Ewan McGregor as Danny Torrance in the supernatural thriller "Doctor Sleep." TNS
Saleha Irfan, Senior Sub-Editor/Reporter
Over the weekend, my sister dragged me to watch “Doctor Sleep.” I say dragged because I am not a big fan of the horror genre.
I protested, whined, threw a tantrum, but none of this concerned her. I insisted that we go for something light-hearted and funny but all my pleadings fell on deaf ears.
I reiterated how much I hated scary movies to which she showed me Google results of “how scary is “Doctor Sleep”?”
(Spoiler alert: It isn’t!)
So I finally gave in and sat through the first 10 minutes of the movie unhappily. When my sister saw how miserable I was, she offered to leave the cinema. But I refused! I was adamant to sit through a movie I wouldn’t enjoy and have her know it. (Childish, I know!)
I didn’t even get popcorn because I didn’t want to waste my calories on a movie I didn’t want to see. But 15 minutes into the movie, I stood up to go get popcorn. Why, you ask.
I was hooked. “Doctor Sleep” is the perfect mix of thriller, mystery and drama.
A sequel to “The Shining,” “Doctor Sleep,” tells the story of the little boy Danny, now an adult played by Ewan McGregor, who had the ability to “shine,” to see into the past and communicate telepathically. He now goes by Dan.
In the opening scene of the film, he is visited by the ghost of his friend Hallorann, played by Carl Lumbly, who advises that just as Hallorann helped young Danny, Dan eventually will be called upon to assist a youngster who has the shining.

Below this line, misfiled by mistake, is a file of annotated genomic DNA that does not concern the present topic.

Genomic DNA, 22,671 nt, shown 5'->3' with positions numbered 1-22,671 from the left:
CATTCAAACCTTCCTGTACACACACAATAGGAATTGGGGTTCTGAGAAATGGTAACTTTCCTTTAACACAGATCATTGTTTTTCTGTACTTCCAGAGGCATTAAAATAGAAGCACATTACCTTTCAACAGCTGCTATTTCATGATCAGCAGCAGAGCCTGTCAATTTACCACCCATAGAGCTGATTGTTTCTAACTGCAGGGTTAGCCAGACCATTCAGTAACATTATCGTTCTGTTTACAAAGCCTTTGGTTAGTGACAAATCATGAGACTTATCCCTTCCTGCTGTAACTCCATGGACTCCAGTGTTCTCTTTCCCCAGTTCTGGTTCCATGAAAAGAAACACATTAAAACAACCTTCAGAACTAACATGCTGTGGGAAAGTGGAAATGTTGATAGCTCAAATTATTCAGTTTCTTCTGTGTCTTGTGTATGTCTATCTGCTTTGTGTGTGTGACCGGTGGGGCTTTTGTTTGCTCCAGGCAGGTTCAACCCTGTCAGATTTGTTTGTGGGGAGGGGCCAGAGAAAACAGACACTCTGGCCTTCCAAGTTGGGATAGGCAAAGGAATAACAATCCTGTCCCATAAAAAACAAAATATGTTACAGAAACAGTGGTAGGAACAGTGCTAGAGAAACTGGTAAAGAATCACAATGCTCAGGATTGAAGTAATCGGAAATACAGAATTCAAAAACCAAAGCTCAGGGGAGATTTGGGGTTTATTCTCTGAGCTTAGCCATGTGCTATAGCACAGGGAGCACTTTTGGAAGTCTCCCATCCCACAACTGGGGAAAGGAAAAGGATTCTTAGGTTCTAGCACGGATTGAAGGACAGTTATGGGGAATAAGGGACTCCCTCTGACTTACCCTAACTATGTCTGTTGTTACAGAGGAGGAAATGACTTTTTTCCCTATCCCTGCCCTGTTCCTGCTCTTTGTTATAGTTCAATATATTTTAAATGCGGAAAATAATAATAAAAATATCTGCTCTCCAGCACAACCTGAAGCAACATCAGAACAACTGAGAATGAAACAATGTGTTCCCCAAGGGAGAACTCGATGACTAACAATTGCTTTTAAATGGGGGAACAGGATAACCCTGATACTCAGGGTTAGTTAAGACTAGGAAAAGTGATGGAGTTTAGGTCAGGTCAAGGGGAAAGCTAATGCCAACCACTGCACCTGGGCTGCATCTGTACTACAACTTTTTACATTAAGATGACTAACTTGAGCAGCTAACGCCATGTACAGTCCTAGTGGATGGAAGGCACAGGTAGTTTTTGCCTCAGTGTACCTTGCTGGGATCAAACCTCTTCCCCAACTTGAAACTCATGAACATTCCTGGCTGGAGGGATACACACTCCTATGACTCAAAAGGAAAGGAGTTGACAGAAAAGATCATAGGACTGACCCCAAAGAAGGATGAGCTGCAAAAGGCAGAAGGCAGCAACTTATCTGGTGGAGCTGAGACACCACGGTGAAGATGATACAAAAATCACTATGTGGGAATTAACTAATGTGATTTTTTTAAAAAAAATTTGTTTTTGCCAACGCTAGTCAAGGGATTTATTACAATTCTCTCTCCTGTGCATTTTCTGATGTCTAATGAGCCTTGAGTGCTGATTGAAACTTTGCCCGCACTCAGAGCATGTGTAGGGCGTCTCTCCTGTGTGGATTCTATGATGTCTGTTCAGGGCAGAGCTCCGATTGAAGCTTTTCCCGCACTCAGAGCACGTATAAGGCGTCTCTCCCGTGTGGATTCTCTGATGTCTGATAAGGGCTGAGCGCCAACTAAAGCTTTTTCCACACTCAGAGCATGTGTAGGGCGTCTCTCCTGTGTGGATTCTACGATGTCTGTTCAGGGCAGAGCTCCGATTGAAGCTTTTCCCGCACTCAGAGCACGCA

My favourite thing about “Doctor Sleep” was the way the story was structured. It had three central characters with three separate story lines, which all came together neatly in the finale.
There’s Dan, Abra Stone (Kyliegh Curran), whose parents try to ignore her paranormal powers and Rose (Rebecca Ferguson), who masterminds a cult called True Knot, that travels the US in search of children to torture so they can feast on their fear and pain and “live long, eat well.”
With the events of the Overlook Hotel still bearing heavily on his mind, Dan decides to move to a small town to overcome his alcoholism and clean up his act. There he meets and befriends Billy Freeman (Cliff Curtis).
Dan also gets a job at a hospice where he uses his shine abilities to comfort dying patients, earning him the nickname of Doctor Sleep. He also begins receiving telepathic communications from Abra, who has the ability to see visions of children in torment. She sees True Knot abducting a young boy named Bradley and torturing him to death to extract as much steam as they can. Her distress alerts Rose, who hatches a plan to abduct her next.
Abra and Dan then join forces to take True Knot down.
As “Doctor Sleep” builds toward its climax, the “Shining” references begin to pile up: the thundery tones of its musical score, aerial shots of cars in the wilderness, that kind of thing.
A lot of characters from “The Shining” make a return: The creepy twins, Jack and Wendy Torrance (Danny’s parents), the Overlook Hotel itself and, my least favourite, the rotting Room 237 Ghost.
It has been a while since I have seen a well-written thriller, which keeps you on the edge of your seats for the entire duration of its running time.
I really enjoyed the movie and I guess I can be a bigger person and admit that.
But now, my sister is never going to let me live it down.
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